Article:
Malawi is vying in the category of 50 least developed countries (LCD) in the world to have recorded sluggish gross development product growth in the past five decades.
This is according to a 2021 LCD Report issued on Tuesday by the United Nations Conference on Trade and Development.
It shows that while real GDP for the LDC group increased five-fold from roughly $200 billion in 1971 to $1,118 billion in 2019, it remains equivalent to an average growth rate of 3.7 percent per year, only slightly higher than the corresponding world average of 3.1 percent.
Combined, real GDP per capita for the countries expanded at a much slower pace of 1.3 percent per annum, rising from roughly $600 to $1,082 over the same period, according to the report.
The group accounted for about one percent of the world GDP, roughly the same share as in the early 1970s.
“Even more worrying, GDP per capita for the LDC group represented 15 percent of the world average in 1971, but by 2019 – the year before the onset of the Covid crisis – this had declined to less than 10 percent,” the report reads.
Malawi is ranked among nine countries expected to be growing by above 15 percent per annum if it were to end extreme poverty by 2030.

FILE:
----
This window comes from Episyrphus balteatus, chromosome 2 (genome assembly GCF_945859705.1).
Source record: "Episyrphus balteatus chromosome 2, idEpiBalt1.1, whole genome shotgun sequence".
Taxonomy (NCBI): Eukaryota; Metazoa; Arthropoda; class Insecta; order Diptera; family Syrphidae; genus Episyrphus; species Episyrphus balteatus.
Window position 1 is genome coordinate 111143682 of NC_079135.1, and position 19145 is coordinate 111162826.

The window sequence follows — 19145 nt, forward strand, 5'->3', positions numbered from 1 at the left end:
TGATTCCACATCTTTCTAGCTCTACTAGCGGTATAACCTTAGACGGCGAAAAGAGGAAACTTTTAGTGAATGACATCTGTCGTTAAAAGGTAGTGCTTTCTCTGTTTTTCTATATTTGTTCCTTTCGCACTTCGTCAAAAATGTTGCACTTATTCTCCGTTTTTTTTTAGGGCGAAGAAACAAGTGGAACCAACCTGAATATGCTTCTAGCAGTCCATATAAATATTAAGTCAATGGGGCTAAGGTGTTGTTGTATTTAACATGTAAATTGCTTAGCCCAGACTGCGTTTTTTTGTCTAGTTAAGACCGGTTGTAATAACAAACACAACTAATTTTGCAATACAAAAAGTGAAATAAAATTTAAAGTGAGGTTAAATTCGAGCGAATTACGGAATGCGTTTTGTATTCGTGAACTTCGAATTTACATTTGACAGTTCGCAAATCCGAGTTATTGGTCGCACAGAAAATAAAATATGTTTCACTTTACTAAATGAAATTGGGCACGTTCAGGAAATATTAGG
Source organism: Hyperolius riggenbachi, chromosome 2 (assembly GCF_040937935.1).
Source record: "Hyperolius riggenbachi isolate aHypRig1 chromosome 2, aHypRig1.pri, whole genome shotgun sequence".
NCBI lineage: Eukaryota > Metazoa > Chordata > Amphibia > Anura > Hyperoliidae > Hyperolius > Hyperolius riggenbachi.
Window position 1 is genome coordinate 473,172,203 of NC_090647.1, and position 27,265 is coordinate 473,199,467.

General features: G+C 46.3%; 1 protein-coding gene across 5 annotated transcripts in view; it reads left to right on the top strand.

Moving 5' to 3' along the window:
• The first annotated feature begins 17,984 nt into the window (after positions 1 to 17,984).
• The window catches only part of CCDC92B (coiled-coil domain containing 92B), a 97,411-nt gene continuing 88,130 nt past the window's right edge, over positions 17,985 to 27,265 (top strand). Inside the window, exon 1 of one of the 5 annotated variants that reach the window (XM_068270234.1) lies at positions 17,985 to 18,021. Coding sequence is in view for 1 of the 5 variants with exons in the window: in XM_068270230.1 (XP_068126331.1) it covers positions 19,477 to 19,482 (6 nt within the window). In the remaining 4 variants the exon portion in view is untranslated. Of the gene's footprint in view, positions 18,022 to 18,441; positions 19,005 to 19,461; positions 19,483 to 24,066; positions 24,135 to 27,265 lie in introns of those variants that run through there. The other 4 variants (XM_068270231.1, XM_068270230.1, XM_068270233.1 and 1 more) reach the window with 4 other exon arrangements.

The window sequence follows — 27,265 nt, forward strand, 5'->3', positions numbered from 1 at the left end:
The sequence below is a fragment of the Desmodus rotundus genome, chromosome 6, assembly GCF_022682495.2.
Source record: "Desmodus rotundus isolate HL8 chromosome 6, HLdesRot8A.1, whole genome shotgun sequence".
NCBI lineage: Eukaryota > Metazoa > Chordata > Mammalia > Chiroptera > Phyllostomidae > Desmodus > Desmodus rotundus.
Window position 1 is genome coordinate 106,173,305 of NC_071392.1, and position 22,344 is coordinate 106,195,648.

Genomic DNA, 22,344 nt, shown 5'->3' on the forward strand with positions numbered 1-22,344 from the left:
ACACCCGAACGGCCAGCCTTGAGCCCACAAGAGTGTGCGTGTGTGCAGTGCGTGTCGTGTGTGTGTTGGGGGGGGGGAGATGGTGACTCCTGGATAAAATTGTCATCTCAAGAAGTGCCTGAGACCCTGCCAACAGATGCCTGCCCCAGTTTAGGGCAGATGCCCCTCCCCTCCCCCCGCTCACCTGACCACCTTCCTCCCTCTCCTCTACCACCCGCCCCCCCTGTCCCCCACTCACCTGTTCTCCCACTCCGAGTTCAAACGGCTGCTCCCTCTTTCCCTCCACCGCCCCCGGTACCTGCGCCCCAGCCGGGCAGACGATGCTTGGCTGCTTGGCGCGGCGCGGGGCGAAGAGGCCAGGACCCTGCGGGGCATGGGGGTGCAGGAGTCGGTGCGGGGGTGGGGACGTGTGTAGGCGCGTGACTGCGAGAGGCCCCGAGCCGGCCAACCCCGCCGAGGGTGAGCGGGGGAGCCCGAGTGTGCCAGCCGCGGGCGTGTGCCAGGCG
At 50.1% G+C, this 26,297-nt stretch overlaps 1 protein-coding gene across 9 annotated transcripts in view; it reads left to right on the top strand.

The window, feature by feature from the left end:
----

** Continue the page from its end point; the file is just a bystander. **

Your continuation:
Recent statistics show that between 1994 and 2019, Malawi’s annual real economic growth rates have averaged 4.3 percent, within striking distance of the country’s population growth rate.
For instance, Vision 2020, which expired last year, was coined to direct Malawi towards reducing poverty but over half of the population are still living below the poverty line of $1.90 per day while about 20 percent are living in extreme poverty.
Experts’ reviews of the blueprint exposed Malawi’s inability to achieve a middle-income status with a per capita income of $1,000 (about K780,000) per year.
In an interview earlier, local economist Donasius Pathera said, while it was not automatic that higher economic growth rate entails reduced poverty, Malawi needed to come up with structural reforms and adjustments towards attaining sustainable economic growth.
“Inequality would always be there if there will not be some kind of transformational changes or adjustments, which the government needs to deploy now,” Pathera said.
In a separate interview, Malawi University of Business and Applied Sciences-based economist Betchani Tcheleni said with a long-term development plan in place, the country is still heading towards creating wealth for all.
He, however, lamented the low pace the country had registered.